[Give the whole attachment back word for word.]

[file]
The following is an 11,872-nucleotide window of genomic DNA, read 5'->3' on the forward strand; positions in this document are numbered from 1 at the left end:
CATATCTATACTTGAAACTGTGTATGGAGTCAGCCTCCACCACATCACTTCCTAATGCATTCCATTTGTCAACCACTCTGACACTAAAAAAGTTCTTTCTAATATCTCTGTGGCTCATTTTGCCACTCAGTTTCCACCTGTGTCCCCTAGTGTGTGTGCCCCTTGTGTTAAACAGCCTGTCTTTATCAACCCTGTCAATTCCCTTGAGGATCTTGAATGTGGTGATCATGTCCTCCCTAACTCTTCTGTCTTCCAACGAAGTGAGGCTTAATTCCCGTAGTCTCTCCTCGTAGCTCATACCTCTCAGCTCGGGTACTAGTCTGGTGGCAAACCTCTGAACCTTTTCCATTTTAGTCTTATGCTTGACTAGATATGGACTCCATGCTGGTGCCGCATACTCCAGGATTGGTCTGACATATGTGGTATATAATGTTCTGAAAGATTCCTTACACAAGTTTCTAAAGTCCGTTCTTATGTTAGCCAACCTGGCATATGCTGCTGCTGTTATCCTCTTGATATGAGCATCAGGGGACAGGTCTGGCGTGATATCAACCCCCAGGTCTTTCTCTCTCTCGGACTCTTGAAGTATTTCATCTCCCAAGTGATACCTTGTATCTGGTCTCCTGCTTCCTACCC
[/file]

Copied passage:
The following is an 11,872-nucleotide window of genomic DNA, read 5'->3' on the forward strand; positions in this document are numbered from 1 at the left end:
CATATCTATACTTGAAACTGTGTATGGAGTCAGCCTCCACCACATCACTTCCTAATGCATTCCATTTGTCAACCACTCTGACACTAAAAAAGTTCTTTCTAATATCTCTGTGGCTCATTTTGCCACTCAGTTTCCACCTGTGTCCCCTAGTGTGTGTGCCCCTTGTGTTAAACAGCCTGTCTTTATCAACCCTGTCAATTCCCTTGAGGATCTTGAATGTGGTGATCATGTCCTCCCTAACTCTTCTGTCTTCCAACGAAGTGAGGCTTAATTCCCGTAGTCTCTCCTCGTAGCTCATACCTCTCAGCTCGGGTACTAGTCTGGTGGCAAACCTCTGAACCTTTTCCATTTTAGTCTTATGCTTGACTAGATATGGACTCCATGCTGGTGCCGCATACTCCAGGATTGGTCTGACATATGTGGTATATAATGTTCTGAAAGATTCCTTACACAAGTTTCTAAAGTCCGTTCTTATGTTAGCCAACCTGGCATATGCTGCTGCTGTTATCCTCTTGATATGAGCATCAGGGGACAGGTCTGGCGTGATATCAACCCCCAGGTCTTTCTCTCTCTCGGACTCTTGAAGTATTTCATCTCCCAAGTGATACCTTGTATCTGGTCTCCTGCTTCCTACCC